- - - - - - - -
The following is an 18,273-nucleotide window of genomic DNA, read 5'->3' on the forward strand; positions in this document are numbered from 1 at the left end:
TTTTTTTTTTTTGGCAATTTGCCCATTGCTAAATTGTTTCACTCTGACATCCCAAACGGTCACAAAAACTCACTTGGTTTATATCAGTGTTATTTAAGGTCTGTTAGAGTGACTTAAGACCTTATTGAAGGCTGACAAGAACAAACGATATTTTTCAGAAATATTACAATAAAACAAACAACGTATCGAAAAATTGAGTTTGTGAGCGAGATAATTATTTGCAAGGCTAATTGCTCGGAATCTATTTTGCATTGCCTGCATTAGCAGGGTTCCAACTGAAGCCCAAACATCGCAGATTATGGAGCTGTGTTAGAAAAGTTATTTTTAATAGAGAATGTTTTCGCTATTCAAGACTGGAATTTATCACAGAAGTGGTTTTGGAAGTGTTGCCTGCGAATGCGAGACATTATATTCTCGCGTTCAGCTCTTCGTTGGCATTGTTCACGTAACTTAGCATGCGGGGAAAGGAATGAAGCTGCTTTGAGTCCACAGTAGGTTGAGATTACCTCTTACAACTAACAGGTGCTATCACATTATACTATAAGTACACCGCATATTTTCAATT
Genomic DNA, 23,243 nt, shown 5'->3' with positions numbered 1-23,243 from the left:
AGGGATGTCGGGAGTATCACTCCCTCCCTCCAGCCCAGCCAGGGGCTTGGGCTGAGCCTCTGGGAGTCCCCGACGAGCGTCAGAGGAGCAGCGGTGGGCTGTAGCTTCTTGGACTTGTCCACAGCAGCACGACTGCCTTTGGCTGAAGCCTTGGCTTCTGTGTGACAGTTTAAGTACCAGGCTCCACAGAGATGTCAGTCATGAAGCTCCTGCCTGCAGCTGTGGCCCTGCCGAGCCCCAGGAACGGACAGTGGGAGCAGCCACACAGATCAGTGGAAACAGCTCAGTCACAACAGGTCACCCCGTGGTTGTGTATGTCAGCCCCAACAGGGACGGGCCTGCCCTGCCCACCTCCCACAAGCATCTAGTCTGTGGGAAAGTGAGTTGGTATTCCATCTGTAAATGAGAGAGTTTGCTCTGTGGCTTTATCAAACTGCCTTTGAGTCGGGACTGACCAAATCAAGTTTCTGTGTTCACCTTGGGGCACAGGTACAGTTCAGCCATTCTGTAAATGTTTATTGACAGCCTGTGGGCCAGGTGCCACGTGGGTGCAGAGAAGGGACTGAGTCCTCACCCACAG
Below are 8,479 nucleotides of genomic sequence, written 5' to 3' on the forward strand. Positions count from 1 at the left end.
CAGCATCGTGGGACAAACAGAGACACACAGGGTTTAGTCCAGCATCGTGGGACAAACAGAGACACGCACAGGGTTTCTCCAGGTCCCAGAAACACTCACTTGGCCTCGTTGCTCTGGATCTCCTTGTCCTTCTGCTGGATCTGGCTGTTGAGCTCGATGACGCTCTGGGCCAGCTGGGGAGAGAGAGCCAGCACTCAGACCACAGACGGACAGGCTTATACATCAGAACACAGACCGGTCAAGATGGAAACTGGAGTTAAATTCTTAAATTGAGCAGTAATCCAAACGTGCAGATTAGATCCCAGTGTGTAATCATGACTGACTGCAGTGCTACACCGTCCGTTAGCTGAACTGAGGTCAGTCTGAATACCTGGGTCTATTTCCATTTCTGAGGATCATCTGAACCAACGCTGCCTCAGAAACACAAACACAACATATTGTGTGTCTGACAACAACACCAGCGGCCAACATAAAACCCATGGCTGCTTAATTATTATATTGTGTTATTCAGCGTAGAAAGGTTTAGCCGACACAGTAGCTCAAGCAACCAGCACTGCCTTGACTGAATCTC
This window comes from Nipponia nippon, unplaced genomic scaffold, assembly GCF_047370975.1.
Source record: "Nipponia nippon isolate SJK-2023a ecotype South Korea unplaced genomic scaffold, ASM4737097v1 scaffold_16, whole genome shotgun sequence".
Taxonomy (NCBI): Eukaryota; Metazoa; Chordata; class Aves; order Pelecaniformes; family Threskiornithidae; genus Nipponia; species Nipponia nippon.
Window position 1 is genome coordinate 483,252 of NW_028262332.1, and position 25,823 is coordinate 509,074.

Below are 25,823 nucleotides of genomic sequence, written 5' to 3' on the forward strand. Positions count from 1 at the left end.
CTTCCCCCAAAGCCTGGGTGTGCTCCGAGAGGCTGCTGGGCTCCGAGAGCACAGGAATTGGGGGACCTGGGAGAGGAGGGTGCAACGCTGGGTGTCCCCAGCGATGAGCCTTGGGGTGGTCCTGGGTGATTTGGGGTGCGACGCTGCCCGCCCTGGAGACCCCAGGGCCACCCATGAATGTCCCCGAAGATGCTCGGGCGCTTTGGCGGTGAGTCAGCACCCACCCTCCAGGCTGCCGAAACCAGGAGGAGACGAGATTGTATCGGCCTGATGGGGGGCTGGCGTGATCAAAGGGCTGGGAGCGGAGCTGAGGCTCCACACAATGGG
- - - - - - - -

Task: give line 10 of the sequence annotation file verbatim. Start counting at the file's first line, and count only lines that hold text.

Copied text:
Window position 1 is genome coordinate 483,252 of NW_028262332.1, and position 25,823 is coordinate 509,074.